A piece of Canadian history is currently sitting neglected near a hangar at Pearson airport — far out of sight of the thousands of people who move through the hub on any given day.
The CF-105 Canadian fighter jet — also known as the Avro Arrow — was built in the late 1950s to target Soviet spy planes during the Cold War.
The production of the CF-105 was cancelled in February 1958, and all the planes were destroyed — a moment that became known as “Black Friday” in Canadian aviation industry.
There is only one full-sized replica of the Avro Arrow in existence. It was once proudly displayed at the Canadian Air and Space Museum at Downsview Park, but the replica was moved into storage at Pearson after the museum closed in 2012. It now sits in a state of total disrepair.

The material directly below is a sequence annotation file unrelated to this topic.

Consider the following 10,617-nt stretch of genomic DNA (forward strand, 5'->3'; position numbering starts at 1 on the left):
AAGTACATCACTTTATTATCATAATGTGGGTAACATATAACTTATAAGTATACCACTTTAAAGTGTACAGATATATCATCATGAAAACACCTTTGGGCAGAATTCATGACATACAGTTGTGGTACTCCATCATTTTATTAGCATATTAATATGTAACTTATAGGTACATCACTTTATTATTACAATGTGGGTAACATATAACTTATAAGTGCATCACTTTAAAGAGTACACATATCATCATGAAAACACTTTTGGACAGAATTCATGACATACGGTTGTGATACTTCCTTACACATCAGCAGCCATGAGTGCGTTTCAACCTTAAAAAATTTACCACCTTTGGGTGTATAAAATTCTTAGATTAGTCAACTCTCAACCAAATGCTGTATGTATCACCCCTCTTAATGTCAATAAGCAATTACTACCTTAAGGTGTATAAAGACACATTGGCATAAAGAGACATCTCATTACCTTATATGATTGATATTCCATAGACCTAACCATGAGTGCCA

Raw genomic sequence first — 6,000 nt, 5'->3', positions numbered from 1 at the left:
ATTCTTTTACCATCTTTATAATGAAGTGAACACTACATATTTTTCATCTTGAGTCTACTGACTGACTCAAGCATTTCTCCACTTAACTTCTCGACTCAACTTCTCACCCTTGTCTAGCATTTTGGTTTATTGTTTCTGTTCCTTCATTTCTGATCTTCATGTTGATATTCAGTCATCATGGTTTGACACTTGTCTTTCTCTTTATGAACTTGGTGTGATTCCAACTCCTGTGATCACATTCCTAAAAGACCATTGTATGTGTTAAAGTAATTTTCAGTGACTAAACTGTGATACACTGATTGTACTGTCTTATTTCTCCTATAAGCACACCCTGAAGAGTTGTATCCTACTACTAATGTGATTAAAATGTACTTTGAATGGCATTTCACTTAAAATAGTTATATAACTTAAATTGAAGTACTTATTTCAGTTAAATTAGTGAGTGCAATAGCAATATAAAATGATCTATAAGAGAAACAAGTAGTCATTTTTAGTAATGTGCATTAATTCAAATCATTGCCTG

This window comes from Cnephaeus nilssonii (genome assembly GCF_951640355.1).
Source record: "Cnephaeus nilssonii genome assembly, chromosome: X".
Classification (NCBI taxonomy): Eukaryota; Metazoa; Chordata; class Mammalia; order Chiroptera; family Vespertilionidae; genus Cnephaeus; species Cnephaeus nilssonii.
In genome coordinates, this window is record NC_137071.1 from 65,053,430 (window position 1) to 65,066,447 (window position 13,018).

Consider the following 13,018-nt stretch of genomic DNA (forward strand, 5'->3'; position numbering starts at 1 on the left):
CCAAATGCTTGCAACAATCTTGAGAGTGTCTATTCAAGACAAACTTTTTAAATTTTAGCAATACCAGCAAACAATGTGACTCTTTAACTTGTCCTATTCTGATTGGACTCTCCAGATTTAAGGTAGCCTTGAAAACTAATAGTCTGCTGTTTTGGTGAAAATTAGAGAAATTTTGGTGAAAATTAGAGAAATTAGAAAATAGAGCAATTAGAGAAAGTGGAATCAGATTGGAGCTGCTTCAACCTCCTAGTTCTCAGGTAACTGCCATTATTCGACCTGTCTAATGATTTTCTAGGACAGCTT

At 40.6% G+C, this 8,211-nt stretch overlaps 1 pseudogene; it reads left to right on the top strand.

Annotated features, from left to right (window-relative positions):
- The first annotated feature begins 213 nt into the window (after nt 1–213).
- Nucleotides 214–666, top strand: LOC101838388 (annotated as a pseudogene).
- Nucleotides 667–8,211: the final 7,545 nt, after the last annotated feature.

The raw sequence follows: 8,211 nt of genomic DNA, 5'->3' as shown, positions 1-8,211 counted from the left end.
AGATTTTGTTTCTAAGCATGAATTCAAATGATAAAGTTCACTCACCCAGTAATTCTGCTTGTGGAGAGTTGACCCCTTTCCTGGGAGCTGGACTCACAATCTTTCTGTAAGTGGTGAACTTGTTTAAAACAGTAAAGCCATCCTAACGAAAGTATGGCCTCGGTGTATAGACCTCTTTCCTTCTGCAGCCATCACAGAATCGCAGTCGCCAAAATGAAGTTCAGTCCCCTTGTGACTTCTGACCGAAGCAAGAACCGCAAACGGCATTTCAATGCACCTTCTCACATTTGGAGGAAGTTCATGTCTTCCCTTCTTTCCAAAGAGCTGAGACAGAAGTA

“What’s happening here now, it’s unspeakable what’s going on,” said Brian Munro, who helped build the replica with the help of close to 700 volunteers.
Munro and many of the volunteers are now calling on the City of Toronto to step in.
CityNews brought the issue to the attention of the mayor, and John Tory says he’s willing to explore options to restore and display the replica.
“The Avro Arrow has taken on almost mythical proportions in Canadian history, and I think the notion that you’d allow one of the last replicas to just collect dust is not acceptable,” he said.
“I can’t make any promises, but I can certainly tell you I’m going to find out who owns it, what the status of it is and see if there is some interest we can create in having it somewhere where it can be seen by people, because it is an important chapter — some people think a very sad one — but a very important chapter in Canadian history.”